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The past, present and future distribution of a deep-sea shrimp in the Southern Ocean
Basher, Z.; Costello, M.J. (2016). The past, present and future distribution of a deep-sea shrimp in the Southern Ocean. PeerJ 4: e1713.
In: PeerJ. PeerJ: Corte Madera & London. ISSN 2167-8359, more
Peer reviewed article  

Available in  Authors 

    Benthos; Biogeography; Climate change; Refugia; Decapoda [WoRMS]; Antarctica [Marine Regions]; Marine
Author keywords
    Last glacial maximum; Range shift; Species distribution modeling

Authors  Top 
  • Basher, Z.
  • Costello, M.J., more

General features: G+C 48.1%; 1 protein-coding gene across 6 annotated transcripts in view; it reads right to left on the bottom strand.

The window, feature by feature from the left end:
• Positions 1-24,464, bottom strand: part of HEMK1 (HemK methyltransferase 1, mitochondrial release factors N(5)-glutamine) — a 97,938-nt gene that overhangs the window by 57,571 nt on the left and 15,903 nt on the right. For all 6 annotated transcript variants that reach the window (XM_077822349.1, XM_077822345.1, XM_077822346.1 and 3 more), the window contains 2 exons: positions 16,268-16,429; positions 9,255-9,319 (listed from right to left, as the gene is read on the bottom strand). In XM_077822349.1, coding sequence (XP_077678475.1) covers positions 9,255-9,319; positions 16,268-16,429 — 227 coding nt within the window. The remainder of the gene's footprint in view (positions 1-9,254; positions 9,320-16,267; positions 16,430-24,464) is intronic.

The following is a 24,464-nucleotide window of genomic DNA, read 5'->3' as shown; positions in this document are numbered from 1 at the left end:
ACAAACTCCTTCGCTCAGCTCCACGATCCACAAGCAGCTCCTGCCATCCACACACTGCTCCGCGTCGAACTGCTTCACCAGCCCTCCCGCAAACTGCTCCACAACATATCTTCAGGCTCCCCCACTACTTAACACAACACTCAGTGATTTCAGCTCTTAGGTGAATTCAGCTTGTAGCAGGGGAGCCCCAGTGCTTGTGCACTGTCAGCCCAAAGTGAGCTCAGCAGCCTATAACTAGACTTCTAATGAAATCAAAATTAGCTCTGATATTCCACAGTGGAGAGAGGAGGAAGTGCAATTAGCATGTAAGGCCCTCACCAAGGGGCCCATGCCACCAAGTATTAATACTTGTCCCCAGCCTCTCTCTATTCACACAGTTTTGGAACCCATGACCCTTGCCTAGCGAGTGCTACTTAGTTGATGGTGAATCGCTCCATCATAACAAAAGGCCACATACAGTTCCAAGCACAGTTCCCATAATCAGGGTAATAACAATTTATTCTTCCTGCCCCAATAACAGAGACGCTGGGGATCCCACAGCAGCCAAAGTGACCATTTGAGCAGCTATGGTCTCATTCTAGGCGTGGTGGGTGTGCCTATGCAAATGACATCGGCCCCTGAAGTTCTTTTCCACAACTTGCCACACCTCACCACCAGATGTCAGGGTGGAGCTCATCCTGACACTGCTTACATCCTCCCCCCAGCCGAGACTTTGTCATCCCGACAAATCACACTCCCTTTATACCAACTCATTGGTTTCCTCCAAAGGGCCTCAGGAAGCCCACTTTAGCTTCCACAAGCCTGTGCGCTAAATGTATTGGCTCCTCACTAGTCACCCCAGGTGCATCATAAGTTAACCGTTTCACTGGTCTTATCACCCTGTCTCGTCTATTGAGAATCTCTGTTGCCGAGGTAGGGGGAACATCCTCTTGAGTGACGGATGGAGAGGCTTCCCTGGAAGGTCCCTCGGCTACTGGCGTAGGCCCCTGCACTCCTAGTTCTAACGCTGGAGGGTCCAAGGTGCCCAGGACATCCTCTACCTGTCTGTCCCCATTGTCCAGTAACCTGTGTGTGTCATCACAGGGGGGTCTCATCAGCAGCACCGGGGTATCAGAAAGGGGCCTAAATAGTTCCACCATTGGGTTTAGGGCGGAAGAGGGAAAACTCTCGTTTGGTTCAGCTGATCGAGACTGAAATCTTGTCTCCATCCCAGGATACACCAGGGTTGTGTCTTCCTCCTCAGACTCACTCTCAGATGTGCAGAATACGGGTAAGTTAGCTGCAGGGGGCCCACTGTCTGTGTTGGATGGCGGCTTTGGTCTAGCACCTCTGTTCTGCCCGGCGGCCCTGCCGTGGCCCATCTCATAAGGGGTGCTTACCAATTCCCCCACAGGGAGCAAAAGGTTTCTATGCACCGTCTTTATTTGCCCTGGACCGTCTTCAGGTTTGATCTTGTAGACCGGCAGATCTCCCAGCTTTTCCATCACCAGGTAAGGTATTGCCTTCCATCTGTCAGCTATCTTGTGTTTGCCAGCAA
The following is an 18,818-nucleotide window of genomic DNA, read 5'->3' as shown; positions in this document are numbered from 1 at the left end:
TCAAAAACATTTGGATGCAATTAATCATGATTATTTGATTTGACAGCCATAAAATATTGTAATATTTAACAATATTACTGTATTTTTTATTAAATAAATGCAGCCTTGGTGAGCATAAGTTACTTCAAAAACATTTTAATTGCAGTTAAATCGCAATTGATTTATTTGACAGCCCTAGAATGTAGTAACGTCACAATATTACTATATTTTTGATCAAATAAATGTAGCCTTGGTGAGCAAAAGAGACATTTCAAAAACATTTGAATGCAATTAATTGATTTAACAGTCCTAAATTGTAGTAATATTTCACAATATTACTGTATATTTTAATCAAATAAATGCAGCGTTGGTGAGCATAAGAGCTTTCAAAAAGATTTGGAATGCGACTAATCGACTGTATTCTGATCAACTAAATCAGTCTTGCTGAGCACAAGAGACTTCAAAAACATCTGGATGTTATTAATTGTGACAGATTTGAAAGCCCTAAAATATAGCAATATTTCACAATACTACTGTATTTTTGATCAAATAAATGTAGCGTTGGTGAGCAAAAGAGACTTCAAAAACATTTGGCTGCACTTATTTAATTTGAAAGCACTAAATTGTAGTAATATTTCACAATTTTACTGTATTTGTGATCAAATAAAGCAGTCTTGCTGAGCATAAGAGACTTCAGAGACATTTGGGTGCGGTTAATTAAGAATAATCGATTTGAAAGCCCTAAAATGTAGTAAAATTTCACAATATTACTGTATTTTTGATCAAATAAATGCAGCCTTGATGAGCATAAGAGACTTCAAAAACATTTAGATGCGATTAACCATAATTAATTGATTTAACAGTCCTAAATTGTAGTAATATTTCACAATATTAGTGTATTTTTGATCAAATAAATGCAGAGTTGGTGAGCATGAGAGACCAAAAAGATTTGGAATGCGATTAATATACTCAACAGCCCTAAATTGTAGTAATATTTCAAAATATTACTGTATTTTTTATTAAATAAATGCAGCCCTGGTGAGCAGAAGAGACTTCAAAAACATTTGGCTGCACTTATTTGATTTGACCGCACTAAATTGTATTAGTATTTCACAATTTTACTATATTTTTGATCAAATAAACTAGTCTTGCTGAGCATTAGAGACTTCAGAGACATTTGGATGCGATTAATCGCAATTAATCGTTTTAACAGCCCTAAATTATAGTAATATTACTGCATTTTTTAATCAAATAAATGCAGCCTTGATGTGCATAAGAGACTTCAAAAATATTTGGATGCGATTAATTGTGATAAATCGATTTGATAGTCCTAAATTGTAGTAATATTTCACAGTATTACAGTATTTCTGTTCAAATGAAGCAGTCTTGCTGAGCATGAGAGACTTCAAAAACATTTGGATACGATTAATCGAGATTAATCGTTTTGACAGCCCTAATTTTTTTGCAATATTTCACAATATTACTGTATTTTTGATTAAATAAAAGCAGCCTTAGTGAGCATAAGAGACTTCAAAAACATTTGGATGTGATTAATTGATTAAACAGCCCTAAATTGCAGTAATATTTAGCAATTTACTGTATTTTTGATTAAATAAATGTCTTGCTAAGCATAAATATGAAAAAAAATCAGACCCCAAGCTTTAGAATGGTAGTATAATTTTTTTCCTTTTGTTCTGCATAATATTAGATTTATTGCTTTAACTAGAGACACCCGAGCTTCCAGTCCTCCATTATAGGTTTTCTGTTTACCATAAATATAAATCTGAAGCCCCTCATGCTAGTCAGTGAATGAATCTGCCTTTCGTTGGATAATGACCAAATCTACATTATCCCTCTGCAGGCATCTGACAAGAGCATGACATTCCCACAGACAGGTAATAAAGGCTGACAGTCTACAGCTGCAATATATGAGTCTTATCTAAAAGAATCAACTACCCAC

Shrimps have a widespread distribution across the shelf, slope and seamount regions of the Southern Ocean. Studies of Antarctic organisms have shown that individual species and higher taxa display different degrees of sensitivity and adaptability in response to environmental change. We use species distribution models to predict changes in the geographic range of the deep-sea Antarctic shrimp Nematocarcinus lanceopes under changing climatic conditions from the Last Glacial Maximum to the present and to the year 2100. The present distribution range indicates a pole-ward shift of the shrimp population since the last glaciation. This occurred by colonization of slopes from nearby refugia located around the northern part of Scotia Arc, southern tip of South America, South Georgia, Bouvet Island, southern tip of the Campbell plateau and Kerguelen plateau. By 2100, the shrimp are likely to expand their distribution in east Antarctica but have a continued pole-ward contraction in west Antarctica. The range extension and contraction process followed by the deep-sea shrimp provide a geographic context of how other deep-sea Antarctic species may have survived during the last glaciation and may endure with projected changing climatic conditions in the future.

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